‘You Know What I Think’ is made up of pacey, edgy rap, but the stripped down indie guitar, drum and bass create a truly original, creative sound. A great song live, it’s probably up there with my all-time Dirty North favourites including the demo ‘Shameless’ which I heard live and the next track on the E.P ‘Favourite Bad Track’. This track is all about ska and reggae; no rap this time, it’s deep gutsy lyrics wrenched from a fearless, audacious experiment with sound. To get a taster of just how good this band are live, take a listen to the final track on the E.P ‘Demons’. It gives you some idea of how energetic and passionate this band are live… but to truly understand it, you must see this band live!

In the mainstream music scene, there is, tragically, very little in the way of innovation and originality. Sure enough, there are a handful of bright stars who make it through but, for the most part, the charts are full of mind numbingly passionless, speechless, music ”“ music that doesn’t say a damn thing. Search round the back streets of the UK and there, in those little indie venues out of the spotlight, there are wonderful bands aplenty, plugging away, night after night creating some great sounds, making statements with bold, imaginative voices. But Dirty North really are something else, something potentially magnificent.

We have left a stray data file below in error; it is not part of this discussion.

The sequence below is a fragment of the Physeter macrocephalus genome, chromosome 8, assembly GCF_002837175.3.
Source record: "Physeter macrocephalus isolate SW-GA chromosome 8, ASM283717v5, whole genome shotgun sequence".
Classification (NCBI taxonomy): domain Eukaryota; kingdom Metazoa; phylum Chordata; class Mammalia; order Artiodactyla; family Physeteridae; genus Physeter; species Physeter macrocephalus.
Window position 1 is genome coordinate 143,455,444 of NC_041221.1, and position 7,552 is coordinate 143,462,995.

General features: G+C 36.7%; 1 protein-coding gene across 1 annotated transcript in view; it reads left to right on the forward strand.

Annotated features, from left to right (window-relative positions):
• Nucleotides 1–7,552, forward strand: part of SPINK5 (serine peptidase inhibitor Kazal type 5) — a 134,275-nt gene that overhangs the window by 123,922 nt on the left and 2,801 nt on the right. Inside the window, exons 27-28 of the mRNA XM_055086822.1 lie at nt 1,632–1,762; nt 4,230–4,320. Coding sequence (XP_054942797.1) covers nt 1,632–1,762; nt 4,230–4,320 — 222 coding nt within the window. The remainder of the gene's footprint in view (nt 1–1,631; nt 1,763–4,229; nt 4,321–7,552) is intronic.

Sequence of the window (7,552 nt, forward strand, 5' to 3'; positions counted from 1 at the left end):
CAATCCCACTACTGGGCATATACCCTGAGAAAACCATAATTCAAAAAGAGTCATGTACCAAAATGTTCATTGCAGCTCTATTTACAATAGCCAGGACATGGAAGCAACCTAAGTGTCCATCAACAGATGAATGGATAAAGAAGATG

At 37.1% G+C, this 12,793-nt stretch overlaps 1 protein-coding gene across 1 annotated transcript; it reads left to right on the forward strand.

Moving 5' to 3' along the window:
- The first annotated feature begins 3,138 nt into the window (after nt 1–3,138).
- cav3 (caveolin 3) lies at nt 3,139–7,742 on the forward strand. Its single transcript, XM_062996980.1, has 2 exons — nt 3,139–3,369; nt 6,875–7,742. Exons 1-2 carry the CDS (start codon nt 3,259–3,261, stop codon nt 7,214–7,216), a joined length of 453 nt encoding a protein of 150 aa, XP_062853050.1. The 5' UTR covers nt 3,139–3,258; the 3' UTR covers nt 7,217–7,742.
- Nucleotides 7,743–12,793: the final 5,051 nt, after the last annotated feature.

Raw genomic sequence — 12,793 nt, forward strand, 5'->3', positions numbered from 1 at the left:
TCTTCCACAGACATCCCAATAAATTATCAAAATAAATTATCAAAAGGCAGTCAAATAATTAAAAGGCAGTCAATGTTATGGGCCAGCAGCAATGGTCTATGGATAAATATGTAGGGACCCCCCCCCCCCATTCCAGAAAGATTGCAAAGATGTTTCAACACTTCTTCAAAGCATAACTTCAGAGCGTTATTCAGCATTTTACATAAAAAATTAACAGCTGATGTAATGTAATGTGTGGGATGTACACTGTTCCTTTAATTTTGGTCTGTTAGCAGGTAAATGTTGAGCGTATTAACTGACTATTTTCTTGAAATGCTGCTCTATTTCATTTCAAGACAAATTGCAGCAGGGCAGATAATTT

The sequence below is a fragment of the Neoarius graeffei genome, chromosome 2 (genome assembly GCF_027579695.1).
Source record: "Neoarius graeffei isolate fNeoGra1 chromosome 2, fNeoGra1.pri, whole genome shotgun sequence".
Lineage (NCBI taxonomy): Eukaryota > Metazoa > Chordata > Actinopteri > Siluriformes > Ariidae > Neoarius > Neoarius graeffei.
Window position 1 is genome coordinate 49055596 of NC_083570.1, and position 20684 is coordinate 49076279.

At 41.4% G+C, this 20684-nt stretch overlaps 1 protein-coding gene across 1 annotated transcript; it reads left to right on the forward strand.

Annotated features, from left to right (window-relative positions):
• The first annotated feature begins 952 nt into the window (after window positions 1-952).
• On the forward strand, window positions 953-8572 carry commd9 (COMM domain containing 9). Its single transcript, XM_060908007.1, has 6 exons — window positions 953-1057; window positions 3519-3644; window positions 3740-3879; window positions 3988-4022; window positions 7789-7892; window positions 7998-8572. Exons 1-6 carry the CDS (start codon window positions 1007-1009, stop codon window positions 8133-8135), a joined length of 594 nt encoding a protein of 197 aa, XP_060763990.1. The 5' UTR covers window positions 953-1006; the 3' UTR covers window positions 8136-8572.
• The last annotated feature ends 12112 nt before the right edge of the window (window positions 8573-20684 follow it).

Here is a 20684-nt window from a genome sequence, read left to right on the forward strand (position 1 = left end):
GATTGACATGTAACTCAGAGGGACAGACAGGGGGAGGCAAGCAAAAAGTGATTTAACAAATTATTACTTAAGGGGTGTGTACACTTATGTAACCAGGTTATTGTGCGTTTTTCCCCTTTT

Another notable relatively new release includes The Dirty North Mixtapes 2008-2009 which I think give a brilliant flavour of this band and what they’re all about. Highlights on The Mixtapes are definitely ‘Money and Guns’ and ‘Wythenshawe Dub Live’. Mixtapes, as on the EP, are very succinct ”“ the band are very economical with words and sounds; they say it quickly and effectively. Dirty North are a group that we’ve desperately needed for some time and their forthcoming album Down in the Game I hope will become one of the most eagerly anticipated new albums. I know I can’t wait to hear it. After their recent endorsement by Stone Roses Mani, and championing by John Robb, people are starting to take a closer look at a band that many in Manchester have been following with interest for some time. This is a bold band not afraid to subvert, throw out, remix, re-create and twist music. This is Dirty North.